All I remember reading Daffodils (aka I wandered lonely as a cloud) when I was about 17 and thinking, “I don’t get it. It’s a poem about a guy remembering seeing some daffodils and being happy about it. So what?”
I wandered lonely as a cloud
That floats on high o’er vales and hills,
When all at once I saw a crowd,
A host, of golden daffodils;
Beside the lake, beneath the trees,
Fluttering and dancing in the breeze.
Continuous as the stars that shine
And twinkle on the milky way,
They stretched in never-ending line
Along the margin of a bay:
Ten thousand saw I at a glance,
Tossing their heads in sprightly dance.
The waves beside them danced; but they
Out-did the sparkling waves in glee:
A poet could nay,
In such a jocund company:
I gazed—and gazed—but little thought
What wealth the show to me had brought:
For oft, when on my couch I lie
In vacant or in pensive mood,
They flash upon that inward eye
Which is the bliss of solitude;
And then my heart with pleasure fills,
And dances with the daffodils.
Now at that age, it’s a pretty common response to a lot of poetry. And I was reasonably exceptional for my age and that I liked poetry and went on to major in English university. But Daffodils left me cold.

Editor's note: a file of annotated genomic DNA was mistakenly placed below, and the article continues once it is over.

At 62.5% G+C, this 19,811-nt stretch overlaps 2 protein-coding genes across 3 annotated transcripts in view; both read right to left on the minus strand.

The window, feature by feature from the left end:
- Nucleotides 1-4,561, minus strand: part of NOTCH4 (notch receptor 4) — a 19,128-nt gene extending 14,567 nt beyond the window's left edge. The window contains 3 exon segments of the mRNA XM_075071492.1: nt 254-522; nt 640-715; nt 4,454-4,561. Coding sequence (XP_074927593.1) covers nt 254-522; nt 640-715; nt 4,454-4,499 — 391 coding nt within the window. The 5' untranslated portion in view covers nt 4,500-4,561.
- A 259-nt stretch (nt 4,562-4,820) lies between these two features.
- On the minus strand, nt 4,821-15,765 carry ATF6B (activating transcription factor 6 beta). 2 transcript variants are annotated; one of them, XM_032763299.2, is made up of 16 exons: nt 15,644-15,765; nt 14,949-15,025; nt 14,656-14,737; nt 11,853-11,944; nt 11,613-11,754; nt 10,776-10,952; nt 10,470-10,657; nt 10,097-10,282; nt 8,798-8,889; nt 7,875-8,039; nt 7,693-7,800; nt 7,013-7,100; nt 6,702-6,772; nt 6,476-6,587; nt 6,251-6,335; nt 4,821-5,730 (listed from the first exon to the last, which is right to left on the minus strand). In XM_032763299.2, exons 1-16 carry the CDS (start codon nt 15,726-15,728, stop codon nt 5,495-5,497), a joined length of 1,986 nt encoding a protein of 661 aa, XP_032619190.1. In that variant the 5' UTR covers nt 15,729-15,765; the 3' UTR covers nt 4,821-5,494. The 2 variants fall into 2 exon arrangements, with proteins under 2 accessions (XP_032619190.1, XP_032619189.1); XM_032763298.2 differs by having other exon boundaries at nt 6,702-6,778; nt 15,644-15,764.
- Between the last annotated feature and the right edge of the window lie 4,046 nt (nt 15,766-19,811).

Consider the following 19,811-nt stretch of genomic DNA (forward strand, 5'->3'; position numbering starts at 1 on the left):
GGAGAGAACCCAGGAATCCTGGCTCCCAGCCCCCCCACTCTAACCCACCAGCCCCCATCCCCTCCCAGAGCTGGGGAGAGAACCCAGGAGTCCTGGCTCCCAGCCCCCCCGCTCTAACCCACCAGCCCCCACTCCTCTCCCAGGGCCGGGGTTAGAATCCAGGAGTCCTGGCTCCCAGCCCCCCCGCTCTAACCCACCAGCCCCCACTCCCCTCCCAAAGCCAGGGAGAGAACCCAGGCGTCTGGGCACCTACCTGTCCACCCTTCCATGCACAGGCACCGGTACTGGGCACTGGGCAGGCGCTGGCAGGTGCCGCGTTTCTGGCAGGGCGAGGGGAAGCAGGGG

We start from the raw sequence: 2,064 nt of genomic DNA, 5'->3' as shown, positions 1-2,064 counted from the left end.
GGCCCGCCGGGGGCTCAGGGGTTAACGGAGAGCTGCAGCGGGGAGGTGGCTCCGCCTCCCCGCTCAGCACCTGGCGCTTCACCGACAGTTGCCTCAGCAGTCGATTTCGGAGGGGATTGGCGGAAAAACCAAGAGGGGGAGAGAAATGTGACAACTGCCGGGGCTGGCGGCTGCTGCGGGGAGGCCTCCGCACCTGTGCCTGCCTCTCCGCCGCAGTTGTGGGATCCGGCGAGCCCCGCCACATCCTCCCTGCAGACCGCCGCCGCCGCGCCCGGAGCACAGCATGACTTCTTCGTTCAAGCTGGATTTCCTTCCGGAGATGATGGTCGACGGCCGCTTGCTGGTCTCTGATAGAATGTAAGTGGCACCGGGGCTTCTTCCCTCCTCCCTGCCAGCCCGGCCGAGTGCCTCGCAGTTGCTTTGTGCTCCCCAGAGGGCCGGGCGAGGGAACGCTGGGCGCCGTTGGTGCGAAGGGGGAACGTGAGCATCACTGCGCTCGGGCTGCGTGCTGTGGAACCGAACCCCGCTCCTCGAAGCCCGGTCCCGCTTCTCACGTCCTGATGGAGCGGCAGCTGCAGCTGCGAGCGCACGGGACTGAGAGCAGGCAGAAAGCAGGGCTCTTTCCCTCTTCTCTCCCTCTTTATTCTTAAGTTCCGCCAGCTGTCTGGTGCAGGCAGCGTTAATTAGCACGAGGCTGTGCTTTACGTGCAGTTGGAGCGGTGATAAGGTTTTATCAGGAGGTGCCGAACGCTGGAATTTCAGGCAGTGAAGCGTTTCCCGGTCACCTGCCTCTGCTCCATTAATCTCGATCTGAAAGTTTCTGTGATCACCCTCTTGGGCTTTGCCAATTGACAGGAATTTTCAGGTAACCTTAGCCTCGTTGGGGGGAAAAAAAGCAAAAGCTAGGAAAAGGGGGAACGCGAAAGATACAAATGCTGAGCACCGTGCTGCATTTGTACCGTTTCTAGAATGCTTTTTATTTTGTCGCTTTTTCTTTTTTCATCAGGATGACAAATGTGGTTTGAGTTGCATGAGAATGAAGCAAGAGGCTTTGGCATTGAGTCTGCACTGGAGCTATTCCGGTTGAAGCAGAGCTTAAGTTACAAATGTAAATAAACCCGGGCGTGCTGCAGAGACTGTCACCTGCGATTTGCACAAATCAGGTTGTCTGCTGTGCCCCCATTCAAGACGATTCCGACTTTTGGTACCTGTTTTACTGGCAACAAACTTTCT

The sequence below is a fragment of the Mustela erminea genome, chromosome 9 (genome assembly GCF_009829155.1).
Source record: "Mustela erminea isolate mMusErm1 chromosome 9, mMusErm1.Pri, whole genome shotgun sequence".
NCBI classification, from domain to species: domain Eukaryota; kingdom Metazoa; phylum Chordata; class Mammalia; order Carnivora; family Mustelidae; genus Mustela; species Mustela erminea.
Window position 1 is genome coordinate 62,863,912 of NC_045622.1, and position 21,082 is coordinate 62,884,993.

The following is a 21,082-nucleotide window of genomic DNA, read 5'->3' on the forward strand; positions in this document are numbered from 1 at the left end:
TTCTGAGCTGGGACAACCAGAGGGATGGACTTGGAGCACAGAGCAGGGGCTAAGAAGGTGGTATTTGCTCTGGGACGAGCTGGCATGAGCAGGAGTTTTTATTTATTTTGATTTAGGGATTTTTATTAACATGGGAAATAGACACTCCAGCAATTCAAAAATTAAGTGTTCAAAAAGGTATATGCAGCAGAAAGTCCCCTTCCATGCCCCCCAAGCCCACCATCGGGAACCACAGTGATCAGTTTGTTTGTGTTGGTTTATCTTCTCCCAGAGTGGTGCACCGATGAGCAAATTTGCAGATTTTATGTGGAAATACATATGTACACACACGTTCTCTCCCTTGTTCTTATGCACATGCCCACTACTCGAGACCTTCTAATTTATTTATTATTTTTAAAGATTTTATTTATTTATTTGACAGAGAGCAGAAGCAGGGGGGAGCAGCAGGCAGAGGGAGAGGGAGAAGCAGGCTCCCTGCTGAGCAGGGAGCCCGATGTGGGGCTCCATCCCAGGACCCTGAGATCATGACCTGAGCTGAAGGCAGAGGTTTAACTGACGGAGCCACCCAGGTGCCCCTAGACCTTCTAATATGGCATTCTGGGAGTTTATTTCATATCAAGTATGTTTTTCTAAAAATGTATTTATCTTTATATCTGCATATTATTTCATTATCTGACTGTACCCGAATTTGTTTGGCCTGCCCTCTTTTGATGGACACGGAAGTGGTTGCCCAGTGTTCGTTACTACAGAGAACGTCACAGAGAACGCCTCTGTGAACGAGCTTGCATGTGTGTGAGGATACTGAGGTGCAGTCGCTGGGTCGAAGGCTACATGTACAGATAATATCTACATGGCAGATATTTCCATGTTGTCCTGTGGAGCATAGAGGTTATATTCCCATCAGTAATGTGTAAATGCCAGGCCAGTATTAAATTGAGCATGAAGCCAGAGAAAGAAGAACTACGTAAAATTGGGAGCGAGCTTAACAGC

One of the things about poetry, is you have to read quite a lot of it to be able to understand it, so there’s a fair amount of stumbling around in the dark. It is particularly true of Shakespeare.
Nearly 60 years, later I still haven’t changed my opinion of Daffodils.
It’s not that I haven’t tried with Wordsworth, ( I’ve rendered The Prelude
widely regarded as Wordsworth’s greatest work.) and I have read a lot about the Romantics, the movement that Wordsworth belonged to and which included Coleridge, Keats, Shelley and Byron, none of whom really do much for me. AlthoughOzymandias
is pretty good
Coleridge, Byron, Shelley and Keats
The Romantic Movement which swept Europe towards the end of the 18th century was very much about art, music literature getting in touch with nature in the broadest sense so making an emotional response to daffodils was very much part of the genre. But for me this poem is purely descriptive and I don’t find it particularly satisfying.